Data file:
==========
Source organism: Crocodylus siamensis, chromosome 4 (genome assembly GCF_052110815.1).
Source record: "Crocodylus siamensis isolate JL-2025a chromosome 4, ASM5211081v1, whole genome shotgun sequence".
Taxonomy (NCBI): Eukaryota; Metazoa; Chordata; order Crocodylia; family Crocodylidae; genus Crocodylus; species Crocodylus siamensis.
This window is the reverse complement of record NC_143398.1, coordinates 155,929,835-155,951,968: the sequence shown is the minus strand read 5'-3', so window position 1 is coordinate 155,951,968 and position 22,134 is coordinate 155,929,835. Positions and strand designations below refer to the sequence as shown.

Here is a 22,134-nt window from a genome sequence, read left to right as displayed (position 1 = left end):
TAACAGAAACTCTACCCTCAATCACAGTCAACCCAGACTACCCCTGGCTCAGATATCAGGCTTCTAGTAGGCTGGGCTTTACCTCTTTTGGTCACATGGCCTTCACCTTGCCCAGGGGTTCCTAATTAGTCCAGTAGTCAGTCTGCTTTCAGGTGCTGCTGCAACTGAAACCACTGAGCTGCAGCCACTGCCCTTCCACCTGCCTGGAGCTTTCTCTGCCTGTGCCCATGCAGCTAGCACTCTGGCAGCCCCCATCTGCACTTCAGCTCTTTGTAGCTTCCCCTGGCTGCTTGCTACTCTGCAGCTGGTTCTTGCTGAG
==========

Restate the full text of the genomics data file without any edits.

Source organism: Crocodylus siamensis, chromosome 4 (genome assembly GCF_052110815.1).
Source record: "Crocodylus siamensis isolate JL-2025a chromosome 4, ASM5211081v1, whole genome shotgun sequence".
Taxonomy (NCBI): Eukaryota; Metazoa; Chordata; order Crocodylia; family Crocodylidae; genus Crocodylus; species Crocodylus siamensis.
This window is the reverse complement of record NC_143398.1, coordinates 155,929,835-155,951,968: the sequence shown is the minus strand read 5'-3', so window position 1 is coordinate 155,951,968 and position 22,134 is coordinate 155,929,835. Positions and strand designations below refer to the sequence as shown.

Here is a 22,134-nt window from a genome sequence, read left to right as displayed (position 1 = left end):
TAACAGAAACTCTACCCTCAATCACAGTCAACCCAGACTACCCCTGGCTCAGATATCAGGCTTCTAGTAGGCTGGGCTTTACCTCTTTTGGTCACATGGCCTTCACCTTGCCCAGGGGTTCCTAATTAGTCCAGTAGTCAGTCTGCTTTCAGGTGCTGCTGCAACTGAAACCACTGAGCTGCAGCCACTGCCCTTCCACCTGCCTGGAGCTTTCTCTGCCTGTGCCCATGCAGCTAGCACTCTGGCAGCCCCCATCTGCACTTCAGCTCTTTGTAGCTTCCCCTGGCTGCTTGCTACTCTGCAGCTGGTTCTTGCTGAG